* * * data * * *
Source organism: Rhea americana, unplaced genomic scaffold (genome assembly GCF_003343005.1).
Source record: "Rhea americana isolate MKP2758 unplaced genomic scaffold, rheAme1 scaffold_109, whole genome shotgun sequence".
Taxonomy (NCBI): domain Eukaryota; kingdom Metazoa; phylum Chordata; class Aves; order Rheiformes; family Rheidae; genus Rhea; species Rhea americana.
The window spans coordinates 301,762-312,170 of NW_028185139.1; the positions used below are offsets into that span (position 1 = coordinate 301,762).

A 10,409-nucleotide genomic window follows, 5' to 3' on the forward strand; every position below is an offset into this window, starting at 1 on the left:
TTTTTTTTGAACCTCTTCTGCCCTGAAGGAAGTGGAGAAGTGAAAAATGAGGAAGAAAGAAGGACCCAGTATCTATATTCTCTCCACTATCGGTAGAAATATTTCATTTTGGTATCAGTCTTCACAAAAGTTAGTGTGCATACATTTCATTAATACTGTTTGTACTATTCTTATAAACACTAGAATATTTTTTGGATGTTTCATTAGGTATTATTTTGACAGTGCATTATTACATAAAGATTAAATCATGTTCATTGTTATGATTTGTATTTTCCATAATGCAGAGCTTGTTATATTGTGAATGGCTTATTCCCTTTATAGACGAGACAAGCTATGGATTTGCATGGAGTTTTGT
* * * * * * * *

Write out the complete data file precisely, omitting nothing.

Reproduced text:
Source organism: Rhea americana, unplaced genomic scaffold (genome assembly GCF_003343005.1).
Source record: "Rhea americana isolate MKP2758 unplaced genomic scaffold, rheAme1 scaffold_109, whole genome shotgun sequence".
Taxonomy (NCBI): domain Eukaryota; kingdom Metazoa; phylum Chordata; class Aves; order Rheiformes; family Rheidae; genus Rhea; species Rhea americana.
The window spans coordinates 301,762-312,170 of NW_028185139.1; the positions used below are offsets into that span (position 1 = coordinate 301,762).

A 10,409-nucleotide genomic window follows, 5' to 3' on the forward strand; every position below is an offset into this window, starting at 1 on the left:
TTTTTTTTGAACCTCTTCTGCCCTGAAGGAAGTGGAGAAGTGAAAAATGAGGAAGAAAGAAGGACCCAGTATCTATATTCTCTCCACTATCGGTAGAAATATTTCATTTTGGTATCAGTCTTCACAAAAGTTAGTGTGCATACATTTCATTAATACTGTTTGTACTATTCTTATAAACACTAGAATATTTTTTGGATGTTTCATTAGGTATTATTTTGACAGTGCATTATTACATAAAGATTAAATCATGTTCATTGTTATGATTTGTATTTTCCATAATGCAGAGCTTGTTATATTGTGAATGGCTTATTCCCTTTATAGACGAGACAAGCTATGGATTTGCATGGAGTTTTGT